Statistical analysis

The acute phase sample was included in analytic models of scores from acute phase visits only (i.e., baseline, Week 3, and Week 8). The maintenance phase sample was included in models of scores from maintenance phase visits (i.e., Week 8 and Month 12) and in models of scores from both acute and maintenance phase visits (i.e., Baseline, Week 3, Week 8, and Month 12).

The significance level of all statistical tests reported here were based on α = 0.05 (two-tailed). When simultaneously testing multiple pairwise comparisons of means within a model (e.g., testing pairwise differences in an outcome between each of three visits), family-wise error rate was controlled by adjusting P-values using Bonferroni’s method (i.e., dividing α by the number of tests conducted).

Baseline sample characteristics

Descriptive statistics for demographic and clinical characteristics and baseline scores on PRO measures were computed for patients in the acute phase and maintenance phase samples. Means and SDs were calculated for each continuous variable, while frequency and percentage were calculated for each categorical variable.

Burden analysis

To estimate the pre-treatment burden that UC placed on generic HRQoL, baseline SF-12v2 scores of patients in the acute phase sample were compared to SF-12v2 scores of a probabilistic US general population normative sample collected from QualityMetric, Inc.’s 2009 Internet-based survey [32]. To control for potential differences in age and gender distributions in the two samples, the US general population benchmark sample was matched to the age and gender of the acute phase sample using separate least squares multiple regression models for each SF-12v2 domain and both PCS and MCS scores. The matching of gender was conducted by applying the distribution of males to females from the trial sample directly to the benchmark sample, while age matching was based on applying the distribution of discrete age levels – 18 to 24, 25 to 34, 35 to 44, 45 to 54, 55 to 64, 65 to 74, and > 74 years – from the trial sample to the benchmark sample. Estimated mean scores were then derived for the US general population sample when using weights corresponding to these distributions of gender and age. Univariate analysis of variance (ANOVA) models for each SF-12v2 score, with sample as an independent variable, tested for significant differences between trial patients’ mean scores at baseline and estimated mean scores from the US population.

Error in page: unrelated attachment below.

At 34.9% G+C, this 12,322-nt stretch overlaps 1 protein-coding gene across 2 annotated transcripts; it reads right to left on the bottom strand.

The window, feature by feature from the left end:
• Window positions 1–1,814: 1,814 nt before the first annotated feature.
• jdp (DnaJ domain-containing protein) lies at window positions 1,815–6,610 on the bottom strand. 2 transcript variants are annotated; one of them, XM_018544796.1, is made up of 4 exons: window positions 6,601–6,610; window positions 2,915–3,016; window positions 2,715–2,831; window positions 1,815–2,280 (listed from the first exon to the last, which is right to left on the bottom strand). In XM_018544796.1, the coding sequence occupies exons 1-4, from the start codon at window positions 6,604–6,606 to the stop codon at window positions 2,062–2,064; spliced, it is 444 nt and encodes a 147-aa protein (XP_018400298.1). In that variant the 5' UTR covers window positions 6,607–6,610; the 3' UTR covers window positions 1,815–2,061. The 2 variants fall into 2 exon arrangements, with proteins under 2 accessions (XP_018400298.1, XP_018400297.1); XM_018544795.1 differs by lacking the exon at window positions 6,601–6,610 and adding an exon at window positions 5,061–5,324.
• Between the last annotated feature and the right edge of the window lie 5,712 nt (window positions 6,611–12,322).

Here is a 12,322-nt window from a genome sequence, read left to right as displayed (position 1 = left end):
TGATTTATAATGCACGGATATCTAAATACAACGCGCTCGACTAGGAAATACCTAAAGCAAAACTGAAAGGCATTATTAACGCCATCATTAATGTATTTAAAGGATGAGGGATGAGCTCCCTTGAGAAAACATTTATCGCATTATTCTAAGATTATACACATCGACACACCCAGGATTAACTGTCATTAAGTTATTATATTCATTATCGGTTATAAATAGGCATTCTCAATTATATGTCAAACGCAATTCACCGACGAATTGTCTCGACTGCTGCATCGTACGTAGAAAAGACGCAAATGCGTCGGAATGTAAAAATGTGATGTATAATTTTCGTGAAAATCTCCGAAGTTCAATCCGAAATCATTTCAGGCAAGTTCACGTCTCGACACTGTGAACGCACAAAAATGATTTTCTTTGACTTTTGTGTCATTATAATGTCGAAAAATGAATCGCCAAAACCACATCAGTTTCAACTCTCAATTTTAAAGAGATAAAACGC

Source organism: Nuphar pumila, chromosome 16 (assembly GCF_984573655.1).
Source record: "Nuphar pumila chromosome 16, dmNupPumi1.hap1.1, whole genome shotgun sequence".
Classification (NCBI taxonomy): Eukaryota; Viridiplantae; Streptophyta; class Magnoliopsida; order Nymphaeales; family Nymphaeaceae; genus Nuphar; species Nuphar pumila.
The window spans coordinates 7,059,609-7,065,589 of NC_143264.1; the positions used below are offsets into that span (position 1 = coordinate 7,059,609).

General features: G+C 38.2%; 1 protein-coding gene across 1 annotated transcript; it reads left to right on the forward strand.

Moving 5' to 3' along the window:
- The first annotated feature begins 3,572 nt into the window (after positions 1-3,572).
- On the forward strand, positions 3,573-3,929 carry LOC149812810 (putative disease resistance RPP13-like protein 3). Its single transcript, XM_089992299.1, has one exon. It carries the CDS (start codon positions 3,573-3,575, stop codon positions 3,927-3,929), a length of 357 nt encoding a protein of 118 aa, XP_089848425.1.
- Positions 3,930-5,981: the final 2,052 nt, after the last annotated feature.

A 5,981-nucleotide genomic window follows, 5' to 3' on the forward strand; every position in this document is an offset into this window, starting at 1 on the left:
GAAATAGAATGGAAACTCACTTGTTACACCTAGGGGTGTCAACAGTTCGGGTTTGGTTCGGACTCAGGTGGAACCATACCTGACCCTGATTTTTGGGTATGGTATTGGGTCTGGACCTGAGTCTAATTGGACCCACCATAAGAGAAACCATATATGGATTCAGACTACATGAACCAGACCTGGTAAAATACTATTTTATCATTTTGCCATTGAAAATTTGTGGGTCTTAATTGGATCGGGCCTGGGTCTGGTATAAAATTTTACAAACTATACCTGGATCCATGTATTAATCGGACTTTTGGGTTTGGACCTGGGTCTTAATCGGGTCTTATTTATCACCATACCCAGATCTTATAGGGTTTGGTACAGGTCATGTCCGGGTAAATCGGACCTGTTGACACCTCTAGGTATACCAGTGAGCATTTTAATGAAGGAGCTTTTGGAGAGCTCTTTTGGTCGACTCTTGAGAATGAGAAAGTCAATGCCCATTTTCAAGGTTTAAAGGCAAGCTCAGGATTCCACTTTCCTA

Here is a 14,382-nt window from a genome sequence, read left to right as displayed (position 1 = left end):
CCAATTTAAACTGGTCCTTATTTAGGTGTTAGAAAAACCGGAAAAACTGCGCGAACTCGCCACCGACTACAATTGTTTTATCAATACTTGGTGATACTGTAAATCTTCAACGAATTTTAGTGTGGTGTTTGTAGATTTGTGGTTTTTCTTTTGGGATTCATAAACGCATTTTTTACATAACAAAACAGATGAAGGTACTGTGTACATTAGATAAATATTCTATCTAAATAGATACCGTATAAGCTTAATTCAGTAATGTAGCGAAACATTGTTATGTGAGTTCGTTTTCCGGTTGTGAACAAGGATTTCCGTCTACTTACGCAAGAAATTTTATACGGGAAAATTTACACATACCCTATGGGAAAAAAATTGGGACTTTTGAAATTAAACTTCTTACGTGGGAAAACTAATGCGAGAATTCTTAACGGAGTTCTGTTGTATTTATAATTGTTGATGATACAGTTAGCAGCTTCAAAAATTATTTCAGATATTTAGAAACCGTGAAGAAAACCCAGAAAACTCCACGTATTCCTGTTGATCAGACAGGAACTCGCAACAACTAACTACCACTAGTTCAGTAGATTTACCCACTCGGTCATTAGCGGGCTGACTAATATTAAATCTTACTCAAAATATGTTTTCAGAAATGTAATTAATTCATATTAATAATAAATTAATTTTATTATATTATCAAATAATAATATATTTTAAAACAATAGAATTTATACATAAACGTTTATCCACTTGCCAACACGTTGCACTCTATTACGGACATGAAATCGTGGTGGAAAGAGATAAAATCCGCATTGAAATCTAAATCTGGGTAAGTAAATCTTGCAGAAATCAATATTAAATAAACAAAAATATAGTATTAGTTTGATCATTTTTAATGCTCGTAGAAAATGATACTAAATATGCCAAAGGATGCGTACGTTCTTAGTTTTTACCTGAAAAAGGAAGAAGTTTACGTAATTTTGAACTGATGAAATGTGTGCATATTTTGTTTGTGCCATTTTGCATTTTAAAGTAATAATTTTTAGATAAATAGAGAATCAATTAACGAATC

The degree to which the magnitude of burden changed following treatment in the acute phase and maintenance phase was examined by comparing SF-12v2 mean scores of the acute phase sample at Week 8 and SF-12v2 mean scores of the maintenance phase sample at Month 12, respectively, to scores from the age- and gender-matched US general population norm sample using the same statistical techniques described above for analysis of pre-treatment burden.

Impact of treatment on PRO measures

Analyses of SF-12v2, SIBDQ, and WPAI:UC mean scores across visits were conducted using separate mixed-effects models for repeated measures (MMRM) for each outcome. For each MMRM, subject was treated as random effect while visit was treated as a fixed, repeated measures effect. An unstructured covariance matrix was used for residuals. No models failed to converge using this approach, and examination of fit statistics (i.e., Akaike’s information criterion) showed a good model fit using this approach when compared to other common covariance matrices (homogenous and heterogeneous Toeplitz, First-Order Autoregressive, and compound symmetry).

SF-12v2 and SIBDQ domain and summary scores at baseline and Week 8 were analyzed using MMRM. Since this analysis compared means across two timepoints, Cohen’s d z effect sizes for standardized mean differences in repeated measures, as well as 95% confident intervals (CIs) for effect size estimates, were calculated for mean changes from baseline to Week 8. Effect sizes were calculated using the following equation:

$$ {d}_z=\frac{Mean_1-{Mean}_2}{\sqrt{\left({s}_1^2+{s}_2^2\right)-\left(2\ast {r}_{12}\ast {s}_1\ast {s}_2\right)}}, $$
where r12 is the correlation between the outcome value at time 1 (Baseline) and time 2 (Week 8). The 95% CIs around each d z were estimated using a bias-corrected-and-accelerated (BCa) bootstrap method [37], based on 10,000 random resamples. The magnitude of change for each comparison was interpreted following Cohen’s guidelines: d = 0.2: small effect; d = 0.5: medium-sized effect; and d = 0.8: large effect [38]. The importance of reporting effect sizes for interpreting differences in means has been highlighted by several researchers [3941].